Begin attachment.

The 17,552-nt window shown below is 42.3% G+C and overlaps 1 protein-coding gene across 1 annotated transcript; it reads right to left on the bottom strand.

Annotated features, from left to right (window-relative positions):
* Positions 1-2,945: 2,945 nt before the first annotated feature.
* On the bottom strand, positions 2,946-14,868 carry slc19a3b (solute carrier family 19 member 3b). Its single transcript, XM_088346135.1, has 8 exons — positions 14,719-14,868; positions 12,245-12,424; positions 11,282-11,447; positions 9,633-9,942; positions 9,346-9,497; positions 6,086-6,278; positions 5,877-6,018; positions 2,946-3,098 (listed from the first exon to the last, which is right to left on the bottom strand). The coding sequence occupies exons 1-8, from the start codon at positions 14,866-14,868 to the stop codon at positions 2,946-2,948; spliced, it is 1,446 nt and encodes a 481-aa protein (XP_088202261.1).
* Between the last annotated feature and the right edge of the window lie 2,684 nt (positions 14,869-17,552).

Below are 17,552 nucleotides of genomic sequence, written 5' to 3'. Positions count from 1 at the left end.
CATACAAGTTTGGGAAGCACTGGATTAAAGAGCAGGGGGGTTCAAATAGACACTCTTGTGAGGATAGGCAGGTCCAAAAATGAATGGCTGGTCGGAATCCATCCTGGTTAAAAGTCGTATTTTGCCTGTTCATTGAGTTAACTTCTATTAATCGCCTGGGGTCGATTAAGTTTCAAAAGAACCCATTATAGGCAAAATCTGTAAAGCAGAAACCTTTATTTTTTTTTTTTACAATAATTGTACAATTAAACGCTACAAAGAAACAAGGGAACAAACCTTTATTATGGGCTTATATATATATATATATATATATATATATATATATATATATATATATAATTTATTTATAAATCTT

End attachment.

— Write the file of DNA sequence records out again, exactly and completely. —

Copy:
The 17,552-nt window shown below is 42.3% G+C and overlaps 1 protein-coding gene across 1 annotated transcript; it reads right to left on the bottom strand.

Annotated features, from left to right (window-relative positions):
* Positions 1-2,945: 2,945 nt before the first annotated feature.
* On the bottom strand, positions 2,946-14,868 carry slc19a3b (solute carrier family 19 member 3b). Its single transcript, XM_088346135.1, has 8 exons — positions 14,719-14,868; positions 12,245-12,424; positions 11,282-11,447; positions 9,633-9,942; positions 9,346-9,497; positions 6,086-6,278; positions 5,877-6,018; positions 2,946-3,098 (listed from the first exon to the last, which is right to left on the bottom strand). The coding sequence occupies exons 1-8, from the start codon at positions 14,866-14,868 to the stop codon at positions 2,946-2,948; spliced, it is 1,446 nt and encodes a 481-aa protein (XP_088202261.1).
* Between the last annotated feature and the right edge of the window lie 2,684 nt (positions 14,869-17,552).

Below are 17,552 nucleotides of genomic sequence, written 5' to 3'. Positions count from 1 at the left end.
CATACAAGTTTGGGAAGCACTGGATTAAAGAGCAGGGGGGTTCAAATAGACACTCTTGTGAGGATAGGCAGGTCCAAAAATGAATGGCTGGTCGGAATCCATCCTGGTTAAAAGTCGTATTTTGCCTGTTCATTGAGTTAACTTCTATTAATCGCCTGGGGTCGATTAAGTTTCAAAAGAACCCATTATAGGCAAAATCTGTAAAGCAGAAACCTTTATTTTTTTTTTTTACAATAATTGTACAATTAAACGCTACAAAGAAACAAGGGAACAAACCTTTATTATGGGCTTATATATATATATATATATATATATATATATATATATATATATATATAATTTATTTATAAATCTT